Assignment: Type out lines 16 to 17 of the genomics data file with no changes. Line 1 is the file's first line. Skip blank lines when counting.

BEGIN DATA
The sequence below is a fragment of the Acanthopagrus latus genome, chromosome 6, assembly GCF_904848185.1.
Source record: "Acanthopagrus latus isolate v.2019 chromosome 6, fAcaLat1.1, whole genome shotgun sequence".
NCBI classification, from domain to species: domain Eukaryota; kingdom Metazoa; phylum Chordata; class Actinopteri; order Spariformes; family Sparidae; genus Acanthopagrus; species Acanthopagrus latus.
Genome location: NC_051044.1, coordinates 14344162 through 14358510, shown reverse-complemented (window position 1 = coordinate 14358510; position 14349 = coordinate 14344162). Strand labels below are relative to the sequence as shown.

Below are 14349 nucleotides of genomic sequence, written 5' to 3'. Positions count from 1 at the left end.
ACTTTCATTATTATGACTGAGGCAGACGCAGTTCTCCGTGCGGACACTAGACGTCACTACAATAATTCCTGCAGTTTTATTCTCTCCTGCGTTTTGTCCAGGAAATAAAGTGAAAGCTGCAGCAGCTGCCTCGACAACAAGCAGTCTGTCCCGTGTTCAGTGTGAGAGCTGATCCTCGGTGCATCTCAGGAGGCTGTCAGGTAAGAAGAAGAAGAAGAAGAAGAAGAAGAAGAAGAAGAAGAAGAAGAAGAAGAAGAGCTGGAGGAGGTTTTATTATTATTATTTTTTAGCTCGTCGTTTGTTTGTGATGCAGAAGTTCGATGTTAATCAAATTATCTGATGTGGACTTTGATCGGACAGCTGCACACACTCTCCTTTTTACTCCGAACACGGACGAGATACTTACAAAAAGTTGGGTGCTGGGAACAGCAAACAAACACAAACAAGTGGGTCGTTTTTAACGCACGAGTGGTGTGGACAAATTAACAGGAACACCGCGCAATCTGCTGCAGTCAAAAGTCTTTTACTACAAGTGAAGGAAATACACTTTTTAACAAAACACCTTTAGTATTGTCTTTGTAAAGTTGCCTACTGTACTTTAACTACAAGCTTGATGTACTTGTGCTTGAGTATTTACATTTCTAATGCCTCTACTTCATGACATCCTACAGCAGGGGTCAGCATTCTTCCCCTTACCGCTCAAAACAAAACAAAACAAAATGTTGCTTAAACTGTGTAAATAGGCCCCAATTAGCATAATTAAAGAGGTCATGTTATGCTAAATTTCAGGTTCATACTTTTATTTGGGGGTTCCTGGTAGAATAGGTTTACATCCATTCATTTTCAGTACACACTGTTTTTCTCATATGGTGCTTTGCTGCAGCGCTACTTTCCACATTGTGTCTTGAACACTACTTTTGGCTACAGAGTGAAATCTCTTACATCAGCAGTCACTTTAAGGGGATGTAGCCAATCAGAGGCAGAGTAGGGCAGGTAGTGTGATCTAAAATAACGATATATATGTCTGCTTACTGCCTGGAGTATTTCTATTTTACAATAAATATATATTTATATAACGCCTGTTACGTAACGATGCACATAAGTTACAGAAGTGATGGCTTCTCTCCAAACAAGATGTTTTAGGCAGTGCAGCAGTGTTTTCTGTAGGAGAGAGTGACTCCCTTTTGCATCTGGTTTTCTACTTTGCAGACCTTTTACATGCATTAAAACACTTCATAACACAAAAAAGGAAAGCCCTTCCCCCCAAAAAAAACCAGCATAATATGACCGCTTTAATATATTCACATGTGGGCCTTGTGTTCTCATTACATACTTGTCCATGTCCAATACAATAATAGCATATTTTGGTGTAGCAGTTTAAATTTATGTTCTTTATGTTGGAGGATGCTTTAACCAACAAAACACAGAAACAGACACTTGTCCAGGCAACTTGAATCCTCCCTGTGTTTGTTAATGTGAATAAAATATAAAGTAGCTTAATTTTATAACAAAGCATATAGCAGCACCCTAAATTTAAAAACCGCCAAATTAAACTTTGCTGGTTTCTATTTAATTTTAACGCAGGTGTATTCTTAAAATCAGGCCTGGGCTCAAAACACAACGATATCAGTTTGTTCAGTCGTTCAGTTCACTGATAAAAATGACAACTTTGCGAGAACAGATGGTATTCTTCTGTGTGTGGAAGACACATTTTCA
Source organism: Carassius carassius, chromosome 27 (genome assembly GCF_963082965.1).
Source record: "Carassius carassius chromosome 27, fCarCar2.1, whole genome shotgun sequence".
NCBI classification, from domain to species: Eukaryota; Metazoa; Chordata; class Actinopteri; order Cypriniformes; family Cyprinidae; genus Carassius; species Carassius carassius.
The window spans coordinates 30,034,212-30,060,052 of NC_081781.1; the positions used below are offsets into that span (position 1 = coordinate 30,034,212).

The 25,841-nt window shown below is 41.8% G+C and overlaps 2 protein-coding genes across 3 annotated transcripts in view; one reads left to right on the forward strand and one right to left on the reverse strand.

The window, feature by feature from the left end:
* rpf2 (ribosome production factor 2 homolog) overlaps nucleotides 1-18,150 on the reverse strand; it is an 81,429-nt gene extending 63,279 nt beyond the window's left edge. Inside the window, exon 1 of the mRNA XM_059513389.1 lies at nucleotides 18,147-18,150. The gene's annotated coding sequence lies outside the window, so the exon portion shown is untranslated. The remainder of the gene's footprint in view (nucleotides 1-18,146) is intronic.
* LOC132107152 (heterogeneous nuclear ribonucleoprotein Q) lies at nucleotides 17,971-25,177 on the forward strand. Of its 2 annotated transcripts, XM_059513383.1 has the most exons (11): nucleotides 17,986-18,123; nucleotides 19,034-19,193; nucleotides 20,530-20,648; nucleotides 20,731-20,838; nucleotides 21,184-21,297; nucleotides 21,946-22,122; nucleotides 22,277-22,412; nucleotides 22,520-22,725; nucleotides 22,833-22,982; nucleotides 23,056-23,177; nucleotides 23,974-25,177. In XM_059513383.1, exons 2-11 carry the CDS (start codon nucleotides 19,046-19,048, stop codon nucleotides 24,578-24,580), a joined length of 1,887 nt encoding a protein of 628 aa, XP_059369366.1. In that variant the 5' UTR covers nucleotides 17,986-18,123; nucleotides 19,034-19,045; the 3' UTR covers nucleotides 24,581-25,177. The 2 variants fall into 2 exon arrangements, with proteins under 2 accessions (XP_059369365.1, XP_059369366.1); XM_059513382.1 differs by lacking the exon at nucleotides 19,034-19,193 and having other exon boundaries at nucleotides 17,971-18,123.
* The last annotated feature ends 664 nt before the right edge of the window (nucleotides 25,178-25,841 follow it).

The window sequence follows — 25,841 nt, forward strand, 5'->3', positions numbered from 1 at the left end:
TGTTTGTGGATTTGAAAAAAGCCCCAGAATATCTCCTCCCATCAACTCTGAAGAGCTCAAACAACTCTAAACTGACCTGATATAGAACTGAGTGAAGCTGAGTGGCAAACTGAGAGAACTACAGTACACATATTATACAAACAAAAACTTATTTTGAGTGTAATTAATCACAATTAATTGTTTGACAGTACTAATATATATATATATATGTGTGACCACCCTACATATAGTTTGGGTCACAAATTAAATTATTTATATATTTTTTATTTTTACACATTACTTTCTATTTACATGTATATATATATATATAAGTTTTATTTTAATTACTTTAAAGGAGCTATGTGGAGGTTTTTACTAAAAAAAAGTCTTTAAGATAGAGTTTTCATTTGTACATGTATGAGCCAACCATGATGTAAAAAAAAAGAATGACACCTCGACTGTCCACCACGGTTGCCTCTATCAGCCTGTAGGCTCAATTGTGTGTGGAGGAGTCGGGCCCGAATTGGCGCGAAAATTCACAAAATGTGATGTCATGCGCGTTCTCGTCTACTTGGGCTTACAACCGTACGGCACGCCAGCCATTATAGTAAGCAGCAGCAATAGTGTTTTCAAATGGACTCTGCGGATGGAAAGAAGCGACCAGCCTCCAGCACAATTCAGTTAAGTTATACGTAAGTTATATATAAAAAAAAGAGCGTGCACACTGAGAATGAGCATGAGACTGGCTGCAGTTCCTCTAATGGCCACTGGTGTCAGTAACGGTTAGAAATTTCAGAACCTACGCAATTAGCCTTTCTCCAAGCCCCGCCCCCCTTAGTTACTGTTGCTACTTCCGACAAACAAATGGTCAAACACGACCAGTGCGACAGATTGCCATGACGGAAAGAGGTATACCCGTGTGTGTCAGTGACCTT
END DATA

The window sequence follows — 25,841 nt, forward strand, 5'->3', positions numbered from 1 at the left end:
TGTTTGTGGATTTGAAAAAAGCCCCAGAATATCTCCTCCCATCAACTCTGAAGAGCTCAAACAACTCTAAACTGACCTGATATAGAACTGAGTGAAGCTGAGTGGCAAACTGAGAGAACTACAGTACACATATTATACAAACAAAAACTTATTTTGAGTGTAATTAATCACAATTAATTGTTTGACAGTACTAATATATATATATATATGTGTGACCACCCTACATATAGTTTGGGTCACAAATTAAATTATTTATATATTTTTTATTTTTACACATTACTTTCTATTTACATGTATATATATATATATAAGTTTTATTTTAATTACTTTAAAGGAGCTATGTGGAGGTTTTTACTAAAAAAAAGTCTTTAAGATAGAGTTTTCATTTGTACATGTATGAGCCAACCATGATGTAAAAAAAAAGAATGACACCTCGACTGTCCACCACGGTTGCCTCTATCAGCCTGTAGGCTCAATTGTGTGTGGAGGAGTCGGGCCCGAATTGGCGCGAAAATTCACAAAATGTGATGTCATGCGCGTTCTCGTCTACTTGGGCTTACAACCGTACGGCACGCCAGCCATTATAGTAAGCAGCAGCAATAGTGTTTTCAAATGGACTCTGCGGATGGAAAGAAGCGACCAGCCTCCAGCACAATTCAGTTAAGTTATACGTAAGTTATATATAAAAAAAAGAGCGTGCACACTGAGAATGAGCATGAGACTGGCTGCAGTTCCTCTAATGGCCACTGGTGTCAGTAACGGTTAGAAATTTCAGAACCTACGCAATTAGCCTTTCTCCAAGCCCCGCCCCCCTTAGTTACTGTTGCTACTTCCGACAAACAAATGGTCAAACACGACCAGTGCGACAGATTGCCATGACGGAAAGAGGTATACCCGTGTGTGTCAGTGACCTT